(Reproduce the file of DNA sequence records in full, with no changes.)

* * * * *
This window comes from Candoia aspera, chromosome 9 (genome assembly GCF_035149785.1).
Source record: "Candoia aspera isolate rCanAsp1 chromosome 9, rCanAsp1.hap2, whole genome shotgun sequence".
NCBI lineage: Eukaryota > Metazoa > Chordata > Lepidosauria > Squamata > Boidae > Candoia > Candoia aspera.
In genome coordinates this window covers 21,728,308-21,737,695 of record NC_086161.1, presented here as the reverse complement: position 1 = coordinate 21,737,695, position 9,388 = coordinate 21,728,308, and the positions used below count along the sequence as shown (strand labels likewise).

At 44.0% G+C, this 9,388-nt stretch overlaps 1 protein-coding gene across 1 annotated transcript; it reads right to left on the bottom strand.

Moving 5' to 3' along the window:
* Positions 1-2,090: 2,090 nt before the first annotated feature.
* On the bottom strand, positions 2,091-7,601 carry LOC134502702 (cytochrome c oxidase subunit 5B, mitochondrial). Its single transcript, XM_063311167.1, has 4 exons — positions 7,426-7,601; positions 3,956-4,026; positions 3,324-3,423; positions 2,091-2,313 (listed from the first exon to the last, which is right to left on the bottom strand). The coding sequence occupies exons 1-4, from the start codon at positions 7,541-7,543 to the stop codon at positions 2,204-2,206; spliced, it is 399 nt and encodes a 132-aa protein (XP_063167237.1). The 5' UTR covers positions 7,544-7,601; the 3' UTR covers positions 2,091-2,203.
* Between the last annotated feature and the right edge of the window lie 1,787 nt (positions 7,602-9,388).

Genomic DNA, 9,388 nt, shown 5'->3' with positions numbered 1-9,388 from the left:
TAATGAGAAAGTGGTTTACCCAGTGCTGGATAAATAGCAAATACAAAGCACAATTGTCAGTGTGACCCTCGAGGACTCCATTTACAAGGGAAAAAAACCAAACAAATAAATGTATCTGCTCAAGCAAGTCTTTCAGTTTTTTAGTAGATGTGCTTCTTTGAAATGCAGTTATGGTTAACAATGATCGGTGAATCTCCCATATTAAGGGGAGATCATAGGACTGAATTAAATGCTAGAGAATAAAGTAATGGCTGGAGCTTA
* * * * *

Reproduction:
This window comes from Candoia aspera, chromosome 9 (genome assembly GCF_035149785.1).
Source record: "Candoia aspera isolate rCanAsp1 chromosome 9, rCanAsp1.hap2, whole genome shotgun sequence".
NCBI lineage: Eukaryota > Metazoa > Chordata > Lepidosauria > Squamata > Boidae > Candoia > Candoia aspera.
In genome coordinates this window covers 21,728,308-21,737,695 of record NC_086161.1, presented here as the reverse complement: position 1 = coordinate 21,737,695, position 9,388 = coordinate 21,728,308, and the positions used below count along the sequence as shown (strand labels likewise).

At 44.0% G+C, this 9,388-nt stretch overlaps 1 protein-coding gene across 1 annotated transcript; it reads right to left on the bottom strand.

Moving 5' to 3' along the window:
* Positions 1-2,090: 2,090 nt before the first annotated feature.
* On the bottom strand, positions 2,091-7,601 carry LOC134502702 (cytochrome c oxidase subunit 5B, mitochondrial). Its single transcript, XM_063311167.1, has 4 exons — positions 7,426-7,601; positions 3,956-4,026; positions 3,324-3,423; positions 2,091-2,313 (listed from the first exon to the last, which is right to left on the bottom strand). The coding sequence occupies exons 1-4, from the start codon at positions 7,541-7,543 to the stop codon at positions 2,204-2,206; spliced, it is 399 nt and encodes a 132-aa protein (XP_063167237.1). The 5' UTR covers positions 7,544-7,601; the 3' UTR covers positions 2,091-2,203.
* Between the last annotated feature and the right edge of the window lie 1,787 nt (positions 7,602-9,388).

Genomic DNA, 9,388 nt, shown 5'->3' with positions numbered 1-9,388 from the left:
TAATGAGAAAGTGGTTTACCCAGTGCTGGATAAATAGCAAATACAAAGCACAATTGTCAGTGTGACCCTCGAGGACTCCATTTACAAGGGAAAAAAACCAAACAAATAAATGTATCTGCTCAAGCAAGTCTTTCAGTTTTTTAGTAGATGTGCTTCTTTGAAATGCAGTTATGGTTAACAATGATCGGTGAATCTCCCATATTAAGGGGAGATCATAGGACTGAATTAAATGCTAGAGAATAAAGTAATGGCTGGAGCTTA